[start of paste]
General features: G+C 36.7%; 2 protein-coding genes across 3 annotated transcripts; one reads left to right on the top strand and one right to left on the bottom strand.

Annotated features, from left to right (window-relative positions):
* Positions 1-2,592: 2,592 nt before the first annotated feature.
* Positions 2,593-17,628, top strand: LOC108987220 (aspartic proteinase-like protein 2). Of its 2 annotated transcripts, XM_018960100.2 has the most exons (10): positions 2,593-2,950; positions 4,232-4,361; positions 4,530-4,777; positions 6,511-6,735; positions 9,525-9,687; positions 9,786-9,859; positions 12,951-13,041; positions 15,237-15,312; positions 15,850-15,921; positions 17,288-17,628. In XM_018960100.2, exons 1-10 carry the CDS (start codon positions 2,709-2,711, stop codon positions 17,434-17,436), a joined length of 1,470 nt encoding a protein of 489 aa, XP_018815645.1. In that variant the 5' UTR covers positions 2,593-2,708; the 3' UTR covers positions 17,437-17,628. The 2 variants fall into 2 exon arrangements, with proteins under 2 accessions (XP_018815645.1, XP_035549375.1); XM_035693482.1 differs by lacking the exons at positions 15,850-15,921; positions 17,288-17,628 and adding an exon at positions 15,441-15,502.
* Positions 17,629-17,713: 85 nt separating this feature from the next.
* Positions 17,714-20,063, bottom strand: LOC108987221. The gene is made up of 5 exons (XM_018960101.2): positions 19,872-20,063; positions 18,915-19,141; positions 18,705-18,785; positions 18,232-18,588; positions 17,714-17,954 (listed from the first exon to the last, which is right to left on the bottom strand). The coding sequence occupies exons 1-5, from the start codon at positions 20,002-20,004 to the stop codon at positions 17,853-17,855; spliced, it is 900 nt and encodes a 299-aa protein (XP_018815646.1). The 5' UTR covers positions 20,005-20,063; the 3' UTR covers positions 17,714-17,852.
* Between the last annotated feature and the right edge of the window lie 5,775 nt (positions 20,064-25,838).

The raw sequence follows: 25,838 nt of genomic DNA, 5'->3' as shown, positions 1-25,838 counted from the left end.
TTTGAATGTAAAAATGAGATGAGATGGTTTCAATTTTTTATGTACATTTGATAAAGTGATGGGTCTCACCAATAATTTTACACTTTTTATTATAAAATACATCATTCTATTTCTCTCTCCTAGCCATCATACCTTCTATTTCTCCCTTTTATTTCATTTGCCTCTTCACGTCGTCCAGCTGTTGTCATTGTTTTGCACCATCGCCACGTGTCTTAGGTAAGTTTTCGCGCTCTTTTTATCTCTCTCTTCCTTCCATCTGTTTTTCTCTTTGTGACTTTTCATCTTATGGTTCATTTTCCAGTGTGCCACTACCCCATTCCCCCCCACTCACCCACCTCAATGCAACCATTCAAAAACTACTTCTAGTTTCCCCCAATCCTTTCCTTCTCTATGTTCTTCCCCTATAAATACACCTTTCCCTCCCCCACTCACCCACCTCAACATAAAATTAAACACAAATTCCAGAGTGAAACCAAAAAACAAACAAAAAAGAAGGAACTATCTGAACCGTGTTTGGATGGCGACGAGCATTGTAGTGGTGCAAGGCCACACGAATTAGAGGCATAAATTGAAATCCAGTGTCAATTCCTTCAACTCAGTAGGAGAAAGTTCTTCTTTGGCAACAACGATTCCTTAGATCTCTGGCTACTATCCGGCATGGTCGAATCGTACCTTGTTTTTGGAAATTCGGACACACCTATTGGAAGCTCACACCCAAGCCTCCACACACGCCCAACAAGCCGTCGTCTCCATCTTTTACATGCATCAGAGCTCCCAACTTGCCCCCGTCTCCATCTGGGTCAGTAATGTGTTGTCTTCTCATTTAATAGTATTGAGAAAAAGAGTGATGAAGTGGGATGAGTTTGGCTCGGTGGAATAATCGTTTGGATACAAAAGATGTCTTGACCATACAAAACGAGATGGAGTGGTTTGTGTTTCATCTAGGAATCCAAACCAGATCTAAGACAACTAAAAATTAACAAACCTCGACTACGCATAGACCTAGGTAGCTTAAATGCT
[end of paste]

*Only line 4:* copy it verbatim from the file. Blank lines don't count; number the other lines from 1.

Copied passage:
* Positions 2,593-17,628, top strand: LOC108987220 (aspartic proteinase-like protein 2). Of its 2 annotated transcripts, XM_018960100.2 has the most exons (10): positions 2,593-2,950; positions 4,232-4,361; positions 4,530-4,777; positions 6,511-6,735; positions 9,525-9,687; positions 9,786-9,859; positions 12,951-13,041; positions 15,237-15,312; positions 15,850-15,921; positions 17,288-17,628. In XM_018960100.2, exons 1-10 carry the CDS (start codon positions 2,709-2,711, stop codon positions 17,434-17,436), a joined length of 1,470 nt encoding a protein of 489 aa, XP_018815645.1. In that variant the 5' UTR covers positions 2,593-2,708; the 3' UTR covers positions 17,437-17,628. The 2 variants fall into 2 exon arrangements, with proteins under 2 accessions (XP_018815645.1, XP_035549375.1); XM_035693482.1 differs by lacking the exons at positions 15,850-15,921; positions 17,288-17,628 and adding an exon at positions 15,441-15,502.